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Mindful : June 2019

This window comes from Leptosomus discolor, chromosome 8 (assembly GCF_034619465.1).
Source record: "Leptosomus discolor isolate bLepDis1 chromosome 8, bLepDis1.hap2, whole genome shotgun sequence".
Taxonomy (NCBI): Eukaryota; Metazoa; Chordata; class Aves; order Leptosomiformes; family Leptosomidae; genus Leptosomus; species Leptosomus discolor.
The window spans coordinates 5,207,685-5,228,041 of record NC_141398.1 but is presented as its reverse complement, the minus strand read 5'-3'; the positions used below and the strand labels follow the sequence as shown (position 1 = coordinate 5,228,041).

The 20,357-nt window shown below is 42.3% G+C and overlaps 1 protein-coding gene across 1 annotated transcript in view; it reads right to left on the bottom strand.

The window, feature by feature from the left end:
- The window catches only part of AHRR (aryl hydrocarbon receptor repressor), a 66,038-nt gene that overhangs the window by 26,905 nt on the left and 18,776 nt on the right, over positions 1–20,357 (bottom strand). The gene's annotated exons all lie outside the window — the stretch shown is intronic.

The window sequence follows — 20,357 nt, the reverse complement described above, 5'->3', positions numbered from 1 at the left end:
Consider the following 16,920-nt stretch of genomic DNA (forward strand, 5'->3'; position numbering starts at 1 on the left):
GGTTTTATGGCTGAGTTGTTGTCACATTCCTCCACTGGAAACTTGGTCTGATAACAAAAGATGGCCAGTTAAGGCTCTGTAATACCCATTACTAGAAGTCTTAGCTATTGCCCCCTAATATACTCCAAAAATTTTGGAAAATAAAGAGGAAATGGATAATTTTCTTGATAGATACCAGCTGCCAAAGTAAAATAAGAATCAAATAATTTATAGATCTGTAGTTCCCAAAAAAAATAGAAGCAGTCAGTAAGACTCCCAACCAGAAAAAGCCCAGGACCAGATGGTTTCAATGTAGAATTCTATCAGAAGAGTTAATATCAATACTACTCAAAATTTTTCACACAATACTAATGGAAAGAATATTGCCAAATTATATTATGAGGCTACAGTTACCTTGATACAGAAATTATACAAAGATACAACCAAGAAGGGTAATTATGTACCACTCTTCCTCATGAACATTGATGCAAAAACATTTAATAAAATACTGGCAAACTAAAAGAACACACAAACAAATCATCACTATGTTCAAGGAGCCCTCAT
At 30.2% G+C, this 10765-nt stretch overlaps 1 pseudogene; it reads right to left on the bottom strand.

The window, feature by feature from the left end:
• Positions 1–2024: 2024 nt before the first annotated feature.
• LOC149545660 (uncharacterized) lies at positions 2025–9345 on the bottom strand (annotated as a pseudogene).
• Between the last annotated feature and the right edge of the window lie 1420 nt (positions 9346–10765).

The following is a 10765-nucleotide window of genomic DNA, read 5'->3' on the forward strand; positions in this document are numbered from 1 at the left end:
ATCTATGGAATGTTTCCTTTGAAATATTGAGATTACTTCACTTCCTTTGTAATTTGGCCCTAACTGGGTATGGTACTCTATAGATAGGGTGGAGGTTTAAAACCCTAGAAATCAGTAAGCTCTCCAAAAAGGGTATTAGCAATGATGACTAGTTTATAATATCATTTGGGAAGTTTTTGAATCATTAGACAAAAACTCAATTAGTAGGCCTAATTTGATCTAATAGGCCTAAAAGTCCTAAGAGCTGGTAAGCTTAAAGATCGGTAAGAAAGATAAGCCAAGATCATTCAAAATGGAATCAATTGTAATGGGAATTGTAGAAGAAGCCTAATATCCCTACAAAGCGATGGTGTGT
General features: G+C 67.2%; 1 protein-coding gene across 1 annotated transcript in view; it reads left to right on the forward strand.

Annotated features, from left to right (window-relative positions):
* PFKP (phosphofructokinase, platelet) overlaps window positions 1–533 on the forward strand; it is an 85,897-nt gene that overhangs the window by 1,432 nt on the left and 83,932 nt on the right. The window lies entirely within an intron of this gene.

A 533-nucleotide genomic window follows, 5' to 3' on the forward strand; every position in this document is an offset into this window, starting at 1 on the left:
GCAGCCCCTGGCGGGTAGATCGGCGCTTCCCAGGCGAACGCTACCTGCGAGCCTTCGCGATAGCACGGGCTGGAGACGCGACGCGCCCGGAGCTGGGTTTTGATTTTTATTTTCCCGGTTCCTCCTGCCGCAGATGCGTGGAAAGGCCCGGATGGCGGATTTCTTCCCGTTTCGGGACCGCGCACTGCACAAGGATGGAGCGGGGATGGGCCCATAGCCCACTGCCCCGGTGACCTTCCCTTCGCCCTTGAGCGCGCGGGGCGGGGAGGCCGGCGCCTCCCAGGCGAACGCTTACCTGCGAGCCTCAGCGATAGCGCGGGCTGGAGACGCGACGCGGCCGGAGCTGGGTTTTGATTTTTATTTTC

I ABOUT THE AUTHOR Karin Evans is a journalist, author, and aspiring gardener. She lives with her family in Berkeley, California. ’ve spent some happy moments in my own small garden, down on my knees, gently pressing the earth over a handful of seeds or nurturing a young plum tree to bear fruit. I’ve known for a long time that whatever effort I give to my garden, the gifts that I get back are nothing short of miraculous: food for body and soul. But today, as I tour the 55-acre San Francisco Botanical Garden with master landscaper Peter Good, I discover the gifts of gardening on a completely different scale. Soft-spoken and hand- somely weathered, Good regards this urban oasis in the midst of Golden Gate Park as his spiritual home. “This garden is my touch- stone,” says Good, who has spent decades working here. And no wonder. The botanical garden houses 8,500 kinds of plants from around the world, and every where I look, there is something spectacular to see: rich purple blooms on the rhododendrons, pastel azaleas, and golden South African lilies. On Garden Time Good and I start by stroll- ing along slowly, stopping to finger a branch, sniff a flower, or gaze high up into a tree. On my own, I’d probably walk briskly through this garden, seeing the obvious sights, but today I deliberately slow down to match his lei- surely pace. Reducing the speed, it seems, is part of Good’s secret to gardening; slowing down allows the mysteries to unfurl. I watch as he pauses, kneels down, and lifts a broad green leaf on the edge of the garden path to reveal a tiny hidden bloom, cradling the delicate blossom in his gnarled hands. It’s rose-col- ored and exquisite, hanging upside down from a slender stem. I follow his gaze and peer at what I would have missed—not just the blossom itself, but the beads of mois- ture on the sheltering leaves, bright and reflective as little balls of mercury, and the shiny trail on another leaf, left by a snail. “Asian mayapple,” Good says, turning the small flower over so I can see its full beauty, the waxy petals, the delicate yellow stamens. “This plant is from China,” he adds and softly ticks off → The glossy blooms of the Asian mayapple (Dysosma pleiantha), above, are usually concealed beneath its generous leaves. In moonlight, the Asian f ringe tree (Chiona nthus retusus), right, with its snow-white petals can become luminescent. Below, the ornamental Douglas’ meadowfoam, or ‘poached egg plant’ (Limnanthes douglasii) is beloved alike by gardeners and bees. 46 mindful June 2019 nature